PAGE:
October 30, 2005
By Paul R. Kopenkoskey
Sienis Avila has no problem deciding if he would rather stretch his entrepreneurial wings in the United States or his homeland, Cuba.
The land of opportunity wins hands down.
"It's because of the freedom, the democracy and the opportunity to grow and to develop," said Avila, a native of Havana who immigrated to the U.S. in 1997.
Avila and 73 other businesspeople were seeking to fulfill dreams of their own Saturday as vendors at the West Michigan Hispanic Business Expo.
"The United States is not something closed," said Avila, who started a Web design and computer repair business six months ago in Wyoming and employs three.
"You don't have to do what they tell you. There's a lot of freedom here to do your own dream, and not one way but different ways."
The third annual expo, held at the DeltaPlex Entertainment and Expo Center, is an example of new territory Latinos have gained within the mainstream business sector, said Dina Gonzalez, president of the 100-member West Michigan Hispanic Chamber of Commerce.
As proof, Gonzalez noted about half the vendors were not Hispanic businesses.
"They're looking to partner up with the Hispanic community," she said.
Area businesses have demonstrated a willingness to shake off the prejudice Grand Rapids' Hispanics, last counted at 25,720, have encountered, she said.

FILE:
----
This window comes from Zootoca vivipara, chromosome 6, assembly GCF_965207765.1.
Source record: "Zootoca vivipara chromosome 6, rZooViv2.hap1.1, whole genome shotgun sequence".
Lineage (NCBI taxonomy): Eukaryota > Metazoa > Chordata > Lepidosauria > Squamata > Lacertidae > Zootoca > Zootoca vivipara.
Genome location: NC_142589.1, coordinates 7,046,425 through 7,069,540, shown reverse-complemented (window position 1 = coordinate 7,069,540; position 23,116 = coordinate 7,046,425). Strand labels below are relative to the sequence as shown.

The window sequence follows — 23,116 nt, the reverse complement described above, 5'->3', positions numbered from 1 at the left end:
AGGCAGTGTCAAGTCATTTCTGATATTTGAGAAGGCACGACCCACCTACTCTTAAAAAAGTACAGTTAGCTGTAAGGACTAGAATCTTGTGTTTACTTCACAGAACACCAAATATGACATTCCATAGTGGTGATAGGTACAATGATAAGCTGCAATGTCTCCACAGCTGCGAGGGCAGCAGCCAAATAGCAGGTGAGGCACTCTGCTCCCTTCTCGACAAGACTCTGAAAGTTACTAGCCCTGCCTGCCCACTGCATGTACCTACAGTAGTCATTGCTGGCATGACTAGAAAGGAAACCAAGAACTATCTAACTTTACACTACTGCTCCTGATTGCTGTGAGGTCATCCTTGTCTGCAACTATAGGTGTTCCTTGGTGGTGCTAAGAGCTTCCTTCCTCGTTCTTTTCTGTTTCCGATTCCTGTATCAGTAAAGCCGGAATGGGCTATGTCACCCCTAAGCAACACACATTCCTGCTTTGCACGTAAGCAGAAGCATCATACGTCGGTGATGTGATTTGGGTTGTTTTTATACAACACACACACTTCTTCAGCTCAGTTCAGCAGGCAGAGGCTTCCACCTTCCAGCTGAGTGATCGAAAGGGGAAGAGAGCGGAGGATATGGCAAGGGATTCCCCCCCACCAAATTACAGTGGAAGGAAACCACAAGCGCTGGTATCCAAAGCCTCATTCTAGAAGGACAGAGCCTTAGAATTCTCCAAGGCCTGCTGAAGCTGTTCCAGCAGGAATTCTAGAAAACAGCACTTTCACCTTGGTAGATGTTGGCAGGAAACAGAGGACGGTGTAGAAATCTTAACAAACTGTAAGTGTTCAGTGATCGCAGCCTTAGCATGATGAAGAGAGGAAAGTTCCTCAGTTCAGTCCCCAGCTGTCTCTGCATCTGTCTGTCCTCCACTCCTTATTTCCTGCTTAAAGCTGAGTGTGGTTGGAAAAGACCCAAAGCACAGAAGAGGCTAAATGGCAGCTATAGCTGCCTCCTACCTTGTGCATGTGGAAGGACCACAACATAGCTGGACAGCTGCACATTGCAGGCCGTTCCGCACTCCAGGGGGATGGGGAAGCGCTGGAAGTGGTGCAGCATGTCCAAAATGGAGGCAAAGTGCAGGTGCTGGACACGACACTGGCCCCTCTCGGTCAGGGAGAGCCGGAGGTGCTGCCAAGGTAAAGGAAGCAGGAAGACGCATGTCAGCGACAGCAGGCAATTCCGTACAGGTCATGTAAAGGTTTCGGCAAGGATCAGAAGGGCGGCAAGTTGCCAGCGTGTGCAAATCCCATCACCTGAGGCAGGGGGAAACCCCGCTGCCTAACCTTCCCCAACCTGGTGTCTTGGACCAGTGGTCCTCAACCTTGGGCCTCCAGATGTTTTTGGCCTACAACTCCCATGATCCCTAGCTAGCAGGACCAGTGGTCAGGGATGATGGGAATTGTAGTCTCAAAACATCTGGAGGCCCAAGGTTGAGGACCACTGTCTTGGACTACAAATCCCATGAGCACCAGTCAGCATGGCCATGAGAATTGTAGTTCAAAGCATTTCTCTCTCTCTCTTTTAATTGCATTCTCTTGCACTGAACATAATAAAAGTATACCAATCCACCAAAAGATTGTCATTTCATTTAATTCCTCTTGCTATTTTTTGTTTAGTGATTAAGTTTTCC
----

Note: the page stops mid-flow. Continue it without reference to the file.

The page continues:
"As we continue to grow in the community, I see change," she said.
"Welcoming Latinos is all hot right now," she said. "We have a very strong family concept. That really does break down the barriers. It's more, 'What can we do for you?' instead of 'What can I do for myself?'"
Hispanics' presence is growing in local media as well, Gonzalez said.
Four local Hispanic newspapers, three radio stations and four cable TV shows are available in Grand Rapids.
But another media component -- the Internet -- eludes Hispanic-owned businesses, Avila said.
Latinos could gain a bigger market share through Web sites -- a prospect Avila hopes he can help remedy.
"We've got Hispanic businesses that have not integrated their businesses with technology," Avila said. "With a Web page, they got an opportunity to show their business beyond Grand Rapids.
An estimated 800 people attended this year's expo almost doubling last year's attendance, Gonzalez said.
Source: The Grand Rapids Press